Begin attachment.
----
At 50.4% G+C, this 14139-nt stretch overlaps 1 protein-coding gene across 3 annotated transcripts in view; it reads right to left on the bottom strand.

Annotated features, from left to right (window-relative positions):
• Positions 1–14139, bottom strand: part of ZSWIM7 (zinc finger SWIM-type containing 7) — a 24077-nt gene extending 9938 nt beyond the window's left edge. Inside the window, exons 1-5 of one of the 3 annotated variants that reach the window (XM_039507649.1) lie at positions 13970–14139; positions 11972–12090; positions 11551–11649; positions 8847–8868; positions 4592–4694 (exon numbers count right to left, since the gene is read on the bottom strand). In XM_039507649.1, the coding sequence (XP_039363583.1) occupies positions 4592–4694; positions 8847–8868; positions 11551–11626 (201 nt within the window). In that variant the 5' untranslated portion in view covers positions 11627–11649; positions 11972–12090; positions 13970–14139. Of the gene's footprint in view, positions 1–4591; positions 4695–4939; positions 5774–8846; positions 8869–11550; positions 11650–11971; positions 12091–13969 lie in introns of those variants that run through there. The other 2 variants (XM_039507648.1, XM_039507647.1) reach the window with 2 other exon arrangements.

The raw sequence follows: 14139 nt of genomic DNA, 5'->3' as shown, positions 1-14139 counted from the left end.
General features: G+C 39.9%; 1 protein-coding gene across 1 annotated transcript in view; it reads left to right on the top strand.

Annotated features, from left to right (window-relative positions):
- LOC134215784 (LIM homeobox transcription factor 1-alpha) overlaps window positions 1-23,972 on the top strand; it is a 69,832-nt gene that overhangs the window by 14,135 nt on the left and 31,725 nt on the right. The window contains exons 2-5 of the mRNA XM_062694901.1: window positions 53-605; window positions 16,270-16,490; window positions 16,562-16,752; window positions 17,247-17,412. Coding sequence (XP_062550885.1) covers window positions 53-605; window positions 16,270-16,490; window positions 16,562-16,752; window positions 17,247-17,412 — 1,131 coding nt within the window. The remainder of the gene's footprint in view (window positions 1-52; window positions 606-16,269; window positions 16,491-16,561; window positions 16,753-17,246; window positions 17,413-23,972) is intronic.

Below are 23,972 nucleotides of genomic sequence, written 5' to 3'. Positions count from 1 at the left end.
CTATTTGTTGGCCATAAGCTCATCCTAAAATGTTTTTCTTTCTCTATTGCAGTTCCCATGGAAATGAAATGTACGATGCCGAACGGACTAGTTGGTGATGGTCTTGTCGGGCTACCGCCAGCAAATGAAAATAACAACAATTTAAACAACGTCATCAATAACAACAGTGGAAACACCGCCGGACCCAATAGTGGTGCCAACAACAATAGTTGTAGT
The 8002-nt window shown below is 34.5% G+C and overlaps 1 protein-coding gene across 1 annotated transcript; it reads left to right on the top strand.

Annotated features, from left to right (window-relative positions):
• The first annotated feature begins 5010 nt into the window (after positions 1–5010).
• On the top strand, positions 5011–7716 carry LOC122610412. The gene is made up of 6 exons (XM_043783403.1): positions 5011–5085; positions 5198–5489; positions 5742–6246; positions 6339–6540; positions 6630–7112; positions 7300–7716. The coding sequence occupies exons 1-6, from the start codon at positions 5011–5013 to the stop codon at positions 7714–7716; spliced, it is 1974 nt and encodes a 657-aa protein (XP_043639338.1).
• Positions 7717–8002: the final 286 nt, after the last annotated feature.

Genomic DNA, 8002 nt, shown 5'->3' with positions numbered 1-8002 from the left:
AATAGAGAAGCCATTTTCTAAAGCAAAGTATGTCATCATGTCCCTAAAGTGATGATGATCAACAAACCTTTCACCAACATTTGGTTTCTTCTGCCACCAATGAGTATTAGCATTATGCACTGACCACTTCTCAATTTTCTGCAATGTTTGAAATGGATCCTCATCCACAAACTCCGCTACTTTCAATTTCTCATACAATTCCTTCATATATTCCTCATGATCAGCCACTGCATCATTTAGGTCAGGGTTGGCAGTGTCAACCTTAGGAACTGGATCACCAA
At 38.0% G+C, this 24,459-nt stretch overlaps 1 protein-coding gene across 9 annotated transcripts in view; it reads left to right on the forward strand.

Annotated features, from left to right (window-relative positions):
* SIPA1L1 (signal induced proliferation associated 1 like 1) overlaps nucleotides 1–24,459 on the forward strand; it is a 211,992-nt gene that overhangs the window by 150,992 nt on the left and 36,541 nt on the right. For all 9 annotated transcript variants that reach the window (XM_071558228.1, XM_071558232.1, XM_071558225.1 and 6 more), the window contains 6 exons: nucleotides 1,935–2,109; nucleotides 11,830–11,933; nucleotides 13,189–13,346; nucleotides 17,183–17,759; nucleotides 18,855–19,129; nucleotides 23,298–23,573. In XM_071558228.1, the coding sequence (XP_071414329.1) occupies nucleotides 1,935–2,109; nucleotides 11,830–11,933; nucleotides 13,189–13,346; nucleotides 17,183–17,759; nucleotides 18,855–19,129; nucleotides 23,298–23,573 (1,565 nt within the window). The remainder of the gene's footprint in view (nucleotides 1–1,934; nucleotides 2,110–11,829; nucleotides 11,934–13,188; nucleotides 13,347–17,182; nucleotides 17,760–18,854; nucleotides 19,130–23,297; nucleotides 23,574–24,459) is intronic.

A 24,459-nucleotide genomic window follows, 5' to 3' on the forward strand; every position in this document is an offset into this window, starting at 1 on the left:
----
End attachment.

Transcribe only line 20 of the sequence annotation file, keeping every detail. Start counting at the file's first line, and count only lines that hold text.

A 24,459-nucleotide genomic window follows, 5' to 3' on the forward strand; every position in this document is an offset into this window, starting at 1 on the left: